By Ros Krasny
BOSTON (Reuters) - The arrest of a Massachusetts man who allegedly plotted to fly explosives-packed model planes into the Pentagon and U.S. Capitol has reignited concern about the risk of a home-grown militant attack in the United States.
Rezwan Ferdaus, 26, was indicted on Thursday in the explosives plan, as well as for attempting to provide support and resources to al Qaeda in order to carry out attacks on U.S. soldiers overseas.
"Ferdaus' arrest underscores the need to continue efforts to combat domestic radicalization and the evolving threat of 'lone wolf' extremists," said Peter King, chairman of the House of Representatives Homeland Security Committee.
Ferdaus was born in the United States. His immigrant parents' national origin was not disclosed, and authorities were treading carefully.
"I want the public to understand that Mr. Ferdaus' conduct, as alleged in the complaint, is not reflective of a particular culture, community or religion," U.S. Attorney Carmen Ortiz said in announcing the arrest.
Massachusetts Congressman Bill Keating said the "home grown" aspect of the Ferdaus case was disturbing.
"People have been told this, but perhaps until now didn't understand how real it is," Keating, a first-term Democrat who sits on the homeland security committee, told Reuters.
"When I got to Congress in January I was told we are at enormous risk. These things are very real, and they present the greatest risk," said Keating.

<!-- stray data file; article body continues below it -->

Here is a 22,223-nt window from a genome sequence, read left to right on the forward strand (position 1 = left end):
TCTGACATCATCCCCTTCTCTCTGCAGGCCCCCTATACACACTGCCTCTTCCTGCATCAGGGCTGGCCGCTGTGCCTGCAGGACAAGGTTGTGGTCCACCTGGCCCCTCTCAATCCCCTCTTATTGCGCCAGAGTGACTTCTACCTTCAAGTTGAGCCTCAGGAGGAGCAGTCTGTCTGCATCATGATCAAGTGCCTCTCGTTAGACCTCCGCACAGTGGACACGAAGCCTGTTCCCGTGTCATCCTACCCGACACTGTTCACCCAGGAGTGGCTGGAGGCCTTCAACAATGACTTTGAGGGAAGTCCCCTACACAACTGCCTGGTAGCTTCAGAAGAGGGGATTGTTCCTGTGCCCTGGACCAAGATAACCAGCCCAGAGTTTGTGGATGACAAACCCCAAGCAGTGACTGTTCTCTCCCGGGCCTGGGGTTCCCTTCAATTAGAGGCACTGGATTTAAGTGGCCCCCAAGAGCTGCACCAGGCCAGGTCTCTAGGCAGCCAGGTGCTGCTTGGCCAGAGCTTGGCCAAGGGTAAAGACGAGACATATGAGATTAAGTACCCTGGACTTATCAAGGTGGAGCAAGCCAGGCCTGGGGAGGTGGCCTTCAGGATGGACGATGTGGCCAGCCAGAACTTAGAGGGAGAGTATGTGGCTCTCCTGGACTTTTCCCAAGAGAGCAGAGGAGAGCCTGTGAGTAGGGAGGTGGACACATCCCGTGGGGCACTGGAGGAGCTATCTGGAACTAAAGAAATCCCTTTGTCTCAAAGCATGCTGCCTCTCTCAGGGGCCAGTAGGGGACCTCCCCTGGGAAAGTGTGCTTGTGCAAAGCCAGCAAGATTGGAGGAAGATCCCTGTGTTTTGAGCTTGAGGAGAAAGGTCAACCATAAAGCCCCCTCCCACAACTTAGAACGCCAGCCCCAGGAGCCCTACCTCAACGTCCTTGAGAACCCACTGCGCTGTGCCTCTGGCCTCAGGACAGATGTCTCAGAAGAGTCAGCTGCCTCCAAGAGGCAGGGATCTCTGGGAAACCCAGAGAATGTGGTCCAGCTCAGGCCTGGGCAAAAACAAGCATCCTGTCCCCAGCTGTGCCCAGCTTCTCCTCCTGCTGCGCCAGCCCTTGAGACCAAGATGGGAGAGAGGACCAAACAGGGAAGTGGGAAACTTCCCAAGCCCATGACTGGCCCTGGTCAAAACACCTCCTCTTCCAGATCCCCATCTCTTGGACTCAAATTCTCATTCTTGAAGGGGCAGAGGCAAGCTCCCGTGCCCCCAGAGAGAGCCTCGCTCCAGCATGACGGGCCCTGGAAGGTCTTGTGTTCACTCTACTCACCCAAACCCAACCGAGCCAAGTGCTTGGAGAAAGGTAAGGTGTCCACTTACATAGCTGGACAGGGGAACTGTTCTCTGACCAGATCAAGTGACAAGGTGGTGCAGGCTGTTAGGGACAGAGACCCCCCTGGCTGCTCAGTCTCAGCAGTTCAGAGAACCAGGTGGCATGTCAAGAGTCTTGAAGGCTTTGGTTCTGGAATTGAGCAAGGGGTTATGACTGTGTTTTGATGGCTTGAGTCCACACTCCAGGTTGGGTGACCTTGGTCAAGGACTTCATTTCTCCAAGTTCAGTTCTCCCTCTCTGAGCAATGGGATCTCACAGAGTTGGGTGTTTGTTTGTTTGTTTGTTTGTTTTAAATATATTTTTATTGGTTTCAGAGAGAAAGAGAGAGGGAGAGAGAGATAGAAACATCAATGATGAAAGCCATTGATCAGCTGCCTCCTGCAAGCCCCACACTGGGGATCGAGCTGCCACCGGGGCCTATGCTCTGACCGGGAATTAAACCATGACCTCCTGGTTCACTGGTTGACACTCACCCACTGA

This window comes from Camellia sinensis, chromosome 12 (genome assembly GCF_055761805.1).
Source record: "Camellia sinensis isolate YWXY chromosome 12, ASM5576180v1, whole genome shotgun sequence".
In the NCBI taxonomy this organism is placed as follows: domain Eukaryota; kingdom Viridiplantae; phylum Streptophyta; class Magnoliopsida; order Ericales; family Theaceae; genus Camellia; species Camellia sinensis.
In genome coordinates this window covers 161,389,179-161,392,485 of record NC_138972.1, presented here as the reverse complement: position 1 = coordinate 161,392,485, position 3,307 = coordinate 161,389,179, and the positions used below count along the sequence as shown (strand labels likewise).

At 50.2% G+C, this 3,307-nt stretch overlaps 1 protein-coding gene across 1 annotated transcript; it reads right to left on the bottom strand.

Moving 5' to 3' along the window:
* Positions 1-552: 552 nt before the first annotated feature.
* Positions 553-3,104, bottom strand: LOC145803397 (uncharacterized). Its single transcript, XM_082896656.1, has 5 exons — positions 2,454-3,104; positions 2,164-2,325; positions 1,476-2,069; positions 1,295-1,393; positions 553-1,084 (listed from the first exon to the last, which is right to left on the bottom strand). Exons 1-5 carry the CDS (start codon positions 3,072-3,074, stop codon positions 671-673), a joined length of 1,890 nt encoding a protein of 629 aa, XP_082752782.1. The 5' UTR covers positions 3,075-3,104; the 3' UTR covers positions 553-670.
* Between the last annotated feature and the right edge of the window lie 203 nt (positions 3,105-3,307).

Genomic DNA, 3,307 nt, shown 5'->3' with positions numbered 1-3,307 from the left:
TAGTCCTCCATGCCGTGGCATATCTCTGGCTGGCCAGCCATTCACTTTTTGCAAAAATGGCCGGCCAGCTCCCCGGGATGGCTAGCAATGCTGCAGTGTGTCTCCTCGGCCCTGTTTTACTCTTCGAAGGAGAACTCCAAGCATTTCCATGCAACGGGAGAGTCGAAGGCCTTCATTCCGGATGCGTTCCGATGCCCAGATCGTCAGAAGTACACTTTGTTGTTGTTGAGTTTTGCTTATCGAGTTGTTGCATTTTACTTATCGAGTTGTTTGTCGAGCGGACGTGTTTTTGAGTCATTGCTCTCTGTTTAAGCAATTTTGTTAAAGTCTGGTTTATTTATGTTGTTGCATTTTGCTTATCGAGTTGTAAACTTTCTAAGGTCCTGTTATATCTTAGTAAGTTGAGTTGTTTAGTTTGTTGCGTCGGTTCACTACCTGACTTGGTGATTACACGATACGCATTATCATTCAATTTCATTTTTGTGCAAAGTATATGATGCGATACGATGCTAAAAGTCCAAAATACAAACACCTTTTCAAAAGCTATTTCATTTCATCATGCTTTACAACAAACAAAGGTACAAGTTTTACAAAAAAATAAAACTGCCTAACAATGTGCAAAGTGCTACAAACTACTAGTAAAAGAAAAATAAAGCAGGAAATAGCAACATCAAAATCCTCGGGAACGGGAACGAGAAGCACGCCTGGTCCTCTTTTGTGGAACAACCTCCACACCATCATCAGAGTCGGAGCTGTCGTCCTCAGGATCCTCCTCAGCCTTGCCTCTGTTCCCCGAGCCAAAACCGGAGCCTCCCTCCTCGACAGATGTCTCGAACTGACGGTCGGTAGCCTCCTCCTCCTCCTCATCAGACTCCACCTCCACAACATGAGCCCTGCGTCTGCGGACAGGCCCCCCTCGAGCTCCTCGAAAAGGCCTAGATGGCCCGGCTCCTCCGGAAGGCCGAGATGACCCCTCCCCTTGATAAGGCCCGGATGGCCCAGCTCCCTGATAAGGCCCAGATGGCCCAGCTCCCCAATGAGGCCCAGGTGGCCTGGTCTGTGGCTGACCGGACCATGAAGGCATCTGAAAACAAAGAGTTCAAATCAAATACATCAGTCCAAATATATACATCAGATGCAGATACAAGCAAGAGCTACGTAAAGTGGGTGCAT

Ferdaus graduated from Boston's Northeastern University in 2008 with a degree in physics, and played drums in an alt-rock jam band, The Silk Road, several years ago.
His only previous brush with the law was in 2003 when, according to the Milford Daily News, he and two other seniors at Ashland High School poured concrete in front of 10 of the school's doors as a prank. They were also accused of burning an American flag.
At the time of his arrest Ferdaus was living with his parents -- an engineer and a healthcare worker -- in a middle-class neighborhood of Ashland, about 25 miles west of Boston. Real estate sites estimate the 3,141-square-foot, four bedroom white colonial house's value at $565,000.
"The threat of Islamic terrorism transcends socioeconomics and does not only emanate from the poor and under-privileged," King said.
Joseph Wippl, a professor at Boston University's Center for International Relations, said it was folly to think that immersion in U.S. culture somehow inoculated potential criminals from wanting to do harm to the country.
"There are a small group of people who are sociopathic, inclined to violence, who crave attention and who are willing to engage in this type of behavior," said Wippl, a former CIA operations officer.
"If we watch -- in the United States, in Germany, Sweden, the U.K. -- things are constantly at a low boil and we always need to be on our guard," he said.
In its affidavit, U.S. authorities said Ferdaus was unwavering in his resolve to stage a violent "jihad." He told undercover agents who he thought were members of, or recruiters for, al Qaeda, that his goal was to kill as many "kafirs," or non-believers, as possible.
Another Massachusetts man, Tarek Mehanna, was arrested in 2009 for a plot to kill U.S. troops in Afghanistan and civilians in shopping malls. He is awaiting trial.
In 2010 two men were arrested in Watertown, Massachusetts, in connection with an attempted bombing in New York's Times Square. One, Ali Aftab Kahn, was convicted of unwittingly supplying almost $5,000 to the would-be Times Square bomber.
The incidents do not suggest that Massachusetts is a hotbed of anti-American activity, said Wippl. "This can take place just about anywhere."
(Reporting by Ros Krasny; Editing by Jerry Norton)